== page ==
While Kire takes a breather from what seems to be a never-ending quest to interview everybody who was part of the Toronto/Hamilton/London, Ontario punk/new-wave/alternate music scene slash this slash that, Brunton is alternately guzzling tap water and ordering room service, determined not to glimpse the light of day this weekend, scheming up plans for a couple of hired-gun TV series this fall, catching up on some reading (Jack Reacher rules!) and trying to stick to his Toronto body clock, which means hitting the sack at ten and getting up at six.  It almost makes him feel like he should go jogging or something, but that ain’t gonna happen.   And frankly, the sight of a 55 year old man with a Viletones t-shirt huffing down past the endless big box stores of Regina is not something you’d want engrained in your memory.   With fourteen fourteen hour days of location shooting on a TV series looming, quick evenings are devoted to making notes on the edit, and whittling down the list of Those Who Still Need To Be Interviewed.  Yes, there’s still a few more.   Hey — we want this to be complete, okay?!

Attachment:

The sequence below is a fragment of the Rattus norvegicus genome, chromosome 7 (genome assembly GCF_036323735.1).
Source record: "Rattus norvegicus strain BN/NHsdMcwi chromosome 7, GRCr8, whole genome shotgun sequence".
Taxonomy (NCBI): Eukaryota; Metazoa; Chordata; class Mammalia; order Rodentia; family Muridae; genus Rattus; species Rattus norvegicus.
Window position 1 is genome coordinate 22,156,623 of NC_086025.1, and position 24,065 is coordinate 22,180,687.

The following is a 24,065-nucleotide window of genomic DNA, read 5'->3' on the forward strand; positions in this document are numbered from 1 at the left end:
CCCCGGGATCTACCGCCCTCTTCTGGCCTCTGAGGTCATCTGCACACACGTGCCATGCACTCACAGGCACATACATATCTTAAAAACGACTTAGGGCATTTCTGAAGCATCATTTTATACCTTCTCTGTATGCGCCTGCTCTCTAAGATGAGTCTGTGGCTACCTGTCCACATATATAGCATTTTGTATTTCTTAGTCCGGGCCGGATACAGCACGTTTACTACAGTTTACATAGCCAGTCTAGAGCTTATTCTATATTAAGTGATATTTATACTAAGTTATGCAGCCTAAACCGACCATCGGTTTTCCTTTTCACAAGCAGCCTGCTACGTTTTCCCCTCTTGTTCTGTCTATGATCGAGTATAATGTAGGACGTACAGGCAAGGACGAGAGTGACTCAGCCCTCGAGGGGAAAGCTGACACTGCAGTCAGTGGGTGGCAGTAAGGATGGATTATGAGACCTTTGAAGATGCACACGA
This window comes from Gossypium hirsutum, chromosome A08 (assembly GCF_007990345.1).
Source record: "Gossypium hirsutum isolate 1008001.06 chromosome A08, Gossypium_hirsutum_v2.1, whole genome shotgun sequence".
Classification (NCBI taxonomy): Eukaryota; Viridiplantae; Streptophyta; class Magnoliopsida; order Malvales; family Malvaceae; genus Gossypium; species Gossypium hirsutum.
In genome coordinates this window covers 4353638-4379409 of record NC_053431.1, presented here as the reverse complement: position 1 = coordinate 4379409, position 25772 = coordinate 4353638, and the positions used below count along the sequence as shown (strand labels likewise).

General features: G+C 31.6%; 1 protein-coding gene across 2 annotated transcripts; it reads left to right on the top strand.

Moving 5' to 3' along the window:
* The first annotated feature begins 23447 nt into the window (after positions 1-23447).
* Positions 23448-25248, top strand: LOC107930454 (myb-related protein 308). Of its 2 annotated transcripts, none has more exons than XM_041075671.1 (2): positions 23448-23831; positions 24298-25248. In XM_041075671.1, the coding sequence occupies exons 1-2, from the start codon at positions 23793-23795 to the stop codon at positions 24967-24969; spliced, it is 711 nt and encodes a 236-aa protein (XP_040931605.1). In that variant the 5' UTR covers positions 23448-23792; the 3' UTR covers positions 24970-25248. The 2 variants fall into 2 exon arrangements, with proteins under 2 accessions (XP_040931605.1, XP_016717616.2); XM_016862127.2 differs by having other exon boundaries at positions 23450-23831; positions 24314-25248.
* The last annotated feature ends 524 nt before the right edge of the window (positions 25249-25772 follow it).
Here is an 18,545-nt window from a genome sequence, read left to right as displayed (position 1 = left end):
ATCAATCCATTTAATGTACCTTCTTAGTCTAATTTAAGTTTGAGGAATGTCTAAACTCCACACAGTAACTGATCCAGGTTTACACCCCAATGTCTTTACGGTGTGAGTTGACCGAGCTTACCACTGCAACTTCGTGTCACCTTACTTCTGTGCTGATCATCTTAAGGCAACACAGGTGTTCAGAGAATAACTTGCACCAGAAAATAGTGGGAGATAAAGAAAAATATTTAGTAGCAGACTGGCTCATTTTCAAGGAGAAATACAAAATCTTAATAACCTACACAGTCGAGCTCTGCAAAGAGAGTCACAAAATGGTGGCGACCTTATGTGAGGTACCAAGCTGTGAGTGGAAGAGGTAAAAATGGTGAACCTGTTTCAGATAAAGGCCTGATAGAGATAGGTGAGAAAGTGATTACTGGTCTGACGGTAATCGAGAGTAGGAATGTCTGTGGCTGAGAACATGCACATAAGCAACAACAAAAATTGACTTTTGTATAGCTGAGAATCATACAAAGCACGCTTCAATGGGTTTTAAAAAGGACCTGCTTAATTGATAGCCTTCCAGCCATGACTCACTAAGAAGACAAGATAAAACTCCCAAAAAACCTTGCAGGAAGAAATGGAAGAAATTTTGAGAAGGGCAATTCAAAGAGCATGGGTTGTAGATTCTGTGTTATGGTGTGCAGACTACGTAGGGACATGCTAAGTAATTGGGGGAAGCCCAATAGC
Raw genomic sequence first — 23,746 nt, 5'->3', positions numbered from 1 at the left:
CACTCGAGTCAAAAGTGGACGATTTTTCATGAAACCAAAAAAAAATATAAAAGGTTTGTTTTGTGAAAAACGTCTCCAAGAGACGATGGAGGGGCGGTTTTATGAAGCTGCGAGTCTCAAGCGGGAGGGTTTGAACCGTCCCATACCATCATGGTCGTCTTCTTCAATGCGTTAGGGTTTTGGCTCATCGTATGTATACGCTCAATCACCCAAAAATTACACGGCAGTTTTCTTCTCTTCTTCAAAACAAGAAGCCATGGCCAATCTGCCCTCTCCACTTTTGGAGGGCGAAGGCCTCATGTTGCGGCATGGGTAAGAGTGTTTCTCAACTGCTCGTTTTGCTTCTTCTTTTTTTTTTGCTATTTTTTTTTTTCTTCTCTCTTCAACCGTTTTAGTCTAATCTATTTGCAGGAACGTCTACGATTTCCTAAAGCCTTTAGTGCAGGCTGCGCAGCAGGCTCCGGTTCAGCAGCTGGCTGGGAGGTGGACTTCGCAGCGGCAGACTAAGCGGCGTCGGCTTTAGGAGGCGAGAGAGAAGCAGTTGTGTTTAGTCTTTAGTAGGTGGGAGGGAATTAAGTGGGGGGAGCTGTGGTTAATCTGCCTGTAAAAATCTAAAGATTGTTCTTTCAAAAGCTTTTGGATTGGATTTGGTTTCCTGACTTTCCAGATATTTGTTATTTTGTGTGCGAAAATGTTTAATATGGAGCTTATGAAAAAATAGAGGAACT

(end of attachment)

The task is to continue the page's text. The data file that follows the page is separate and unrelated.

Last week Kire hit London Ontario and chatted with NFG frontman Scott “Steve R Stunning” Bentley, who talked about forming NFG in late ’78 (therefore fitting into to our strict timeline) and getting a couple of opening gigs for that other band in London, The Demics.   During the shoot, they ran into Mike Niderman (sp?), who pretty much got The Demics started by convincing them to play their first gig at his loft in 1977.

Torme, not Torment.